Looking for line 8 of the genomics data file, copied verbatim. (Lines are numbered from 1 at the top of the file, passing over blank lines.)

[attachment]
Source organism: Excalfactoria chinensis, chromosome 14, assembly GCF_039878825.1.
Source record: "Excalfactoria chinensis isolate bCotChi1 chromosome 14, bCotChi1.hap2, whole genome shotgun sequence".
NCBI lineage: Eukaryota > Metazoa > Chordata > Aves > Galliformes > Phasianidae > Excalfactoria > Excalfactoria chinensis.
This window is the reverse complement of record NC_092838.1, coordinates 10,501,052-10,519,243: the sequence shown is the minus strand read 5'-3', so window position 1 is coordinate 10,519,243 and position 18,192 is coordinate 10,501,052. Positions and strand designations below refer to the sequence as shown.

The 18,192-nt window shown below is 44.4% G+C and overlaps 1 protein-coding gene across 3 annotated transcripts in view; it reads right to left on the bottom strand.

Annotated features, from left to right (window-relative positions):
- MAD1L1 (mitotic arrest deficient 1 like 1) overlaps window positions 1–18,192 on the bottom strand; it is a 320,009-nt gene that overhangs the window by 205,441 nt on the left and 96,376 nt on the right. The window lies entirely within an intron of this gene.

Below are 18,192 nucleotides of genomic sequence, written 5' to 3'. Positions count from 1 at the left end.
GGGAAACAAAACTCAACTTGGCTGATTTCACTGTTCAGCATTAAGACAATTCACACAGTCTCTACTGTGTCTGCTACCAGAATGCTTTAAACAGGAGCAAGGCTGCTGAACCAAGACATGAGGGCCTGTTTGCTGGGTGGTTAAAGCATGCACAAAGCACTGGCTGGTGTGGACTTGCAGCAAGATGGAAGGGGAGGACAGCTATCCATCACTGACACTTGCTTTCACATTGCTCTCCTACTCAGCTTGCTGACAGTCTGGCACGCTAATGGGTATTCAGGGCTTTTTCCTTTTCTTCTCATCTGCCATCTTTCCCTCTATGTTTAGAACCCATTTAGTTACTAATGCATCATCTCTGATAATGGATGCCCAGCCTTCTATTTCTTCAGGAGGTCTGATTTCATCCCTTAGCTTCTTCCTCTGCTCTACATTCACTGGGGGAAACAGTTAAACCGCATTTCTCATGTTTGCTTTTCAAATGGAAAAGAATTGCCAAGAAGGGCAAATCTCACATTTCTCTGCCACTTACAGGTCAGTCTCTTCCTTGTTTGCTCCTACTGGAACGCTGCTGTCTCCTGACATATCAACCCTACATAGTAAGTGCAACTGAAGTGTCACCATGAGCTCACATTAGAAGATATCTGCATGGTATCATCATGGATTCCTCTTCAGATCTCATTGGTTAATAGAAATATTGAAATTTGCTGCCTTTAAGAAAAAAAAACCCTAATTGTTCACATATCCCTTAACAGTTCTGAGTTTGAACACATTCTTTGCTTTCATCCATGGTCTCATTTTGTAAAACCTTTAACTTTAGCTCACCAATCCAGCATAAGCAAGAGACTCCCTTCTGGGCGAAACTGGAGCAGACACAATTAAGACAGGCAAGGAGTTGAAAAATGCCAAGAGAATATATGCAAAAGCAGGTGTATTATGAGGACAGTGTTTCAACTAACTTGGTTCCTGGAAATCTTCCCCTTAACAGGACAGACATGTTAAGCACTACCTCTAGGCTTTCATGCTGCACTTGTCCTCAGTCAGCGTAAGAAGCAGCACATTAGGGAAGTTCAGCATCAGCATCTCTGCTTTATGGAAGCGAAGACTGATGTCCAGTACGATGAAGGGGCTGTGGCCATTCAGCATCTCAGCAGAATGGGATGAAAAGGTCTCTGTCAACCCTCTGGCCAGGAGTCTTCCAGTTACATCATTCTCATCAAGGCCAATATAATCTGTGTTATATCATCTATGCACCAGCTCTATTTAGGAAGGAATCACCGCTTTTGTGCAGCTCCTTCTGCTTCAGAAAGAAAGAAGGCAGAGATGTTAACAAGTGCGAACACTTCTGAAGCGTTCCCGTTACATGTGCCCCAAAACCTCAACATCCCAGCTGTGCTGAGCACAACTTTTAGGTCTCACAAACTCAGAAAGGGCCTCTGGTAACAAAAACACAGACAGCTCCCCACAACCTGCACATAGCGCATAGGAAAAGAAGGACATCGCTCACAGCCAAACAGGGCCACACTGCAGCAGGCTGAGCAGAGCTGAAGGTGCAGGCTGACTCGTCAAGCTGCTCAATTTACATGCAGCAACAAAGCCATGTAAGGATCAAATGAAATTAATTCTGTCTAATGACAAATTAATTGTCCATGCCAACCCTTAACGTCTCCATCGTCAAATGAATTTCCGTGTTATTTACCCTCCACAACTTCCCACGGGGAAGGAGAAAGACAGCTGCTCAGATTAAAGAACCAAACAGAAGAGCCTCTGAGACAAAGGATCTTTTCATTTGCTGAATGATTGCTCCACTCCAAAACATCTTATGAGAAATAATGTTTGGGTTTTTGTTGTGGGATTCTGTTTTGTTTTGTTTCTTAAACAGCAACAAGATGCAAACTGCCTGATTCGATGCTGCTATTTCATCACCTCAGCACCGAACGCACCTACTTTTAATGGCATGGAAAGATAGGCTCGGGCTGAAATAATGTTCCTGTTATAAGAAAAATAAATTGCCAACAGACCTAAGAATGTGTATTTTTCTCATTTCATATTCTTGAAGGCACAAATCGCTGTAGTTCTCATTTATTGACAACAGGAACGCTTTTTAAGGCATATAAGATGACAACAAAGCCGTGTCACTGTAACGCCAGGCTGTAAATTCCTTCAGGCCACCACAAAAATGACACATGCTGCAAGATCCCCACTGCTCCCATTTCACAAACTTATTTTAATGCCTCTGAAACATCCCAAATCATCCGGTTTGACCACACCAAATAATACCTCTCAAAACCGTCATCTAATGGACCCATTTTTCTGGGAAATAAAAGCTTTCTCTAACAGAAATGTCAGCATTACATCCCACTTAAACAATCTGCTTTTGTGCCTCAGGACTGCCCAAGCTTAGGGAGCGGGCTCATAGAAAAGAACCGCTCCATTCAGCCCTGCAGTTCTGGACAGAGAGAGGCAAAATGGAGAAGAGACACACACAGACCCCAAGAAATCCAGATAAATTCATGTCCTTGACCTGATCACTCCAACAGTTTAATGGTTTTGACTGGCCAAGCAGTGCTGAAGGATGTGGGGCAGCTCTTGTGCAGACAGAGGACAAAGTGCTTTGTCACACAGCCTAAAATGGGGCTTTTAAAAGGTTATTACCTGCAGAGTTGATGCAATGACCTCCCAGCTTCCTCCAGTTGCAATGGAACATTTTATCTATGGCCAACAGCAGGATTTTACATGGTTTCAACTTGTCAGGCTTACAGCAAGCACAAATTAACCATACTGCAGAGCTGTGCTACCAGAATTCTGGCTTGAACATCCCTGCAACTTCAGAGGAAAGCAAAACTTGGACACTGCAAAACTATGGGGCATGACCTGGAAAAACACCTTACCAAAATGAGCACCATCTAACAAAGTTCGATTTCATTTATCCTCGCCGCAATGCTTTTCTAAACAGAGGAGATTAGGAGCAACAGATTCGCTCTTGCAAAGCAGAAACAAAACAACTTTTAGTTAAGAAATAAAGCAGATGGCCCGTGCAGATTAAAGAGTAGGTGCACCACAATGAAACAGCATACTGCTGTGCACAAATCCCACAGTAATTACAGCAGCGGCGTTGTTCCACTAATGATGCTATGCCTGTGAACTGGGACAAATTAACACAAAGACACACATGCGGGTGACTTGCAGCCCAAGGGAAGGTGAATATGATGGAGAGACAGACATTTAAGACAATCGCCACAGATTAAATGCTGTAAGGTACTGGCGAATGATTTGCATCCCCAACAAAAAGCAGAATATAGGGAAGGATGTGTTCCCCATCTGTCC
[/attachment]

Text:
Below are 18,192 nucleotides of genomic sequence, written 5' to 3'. Positions count from 1 at the left end.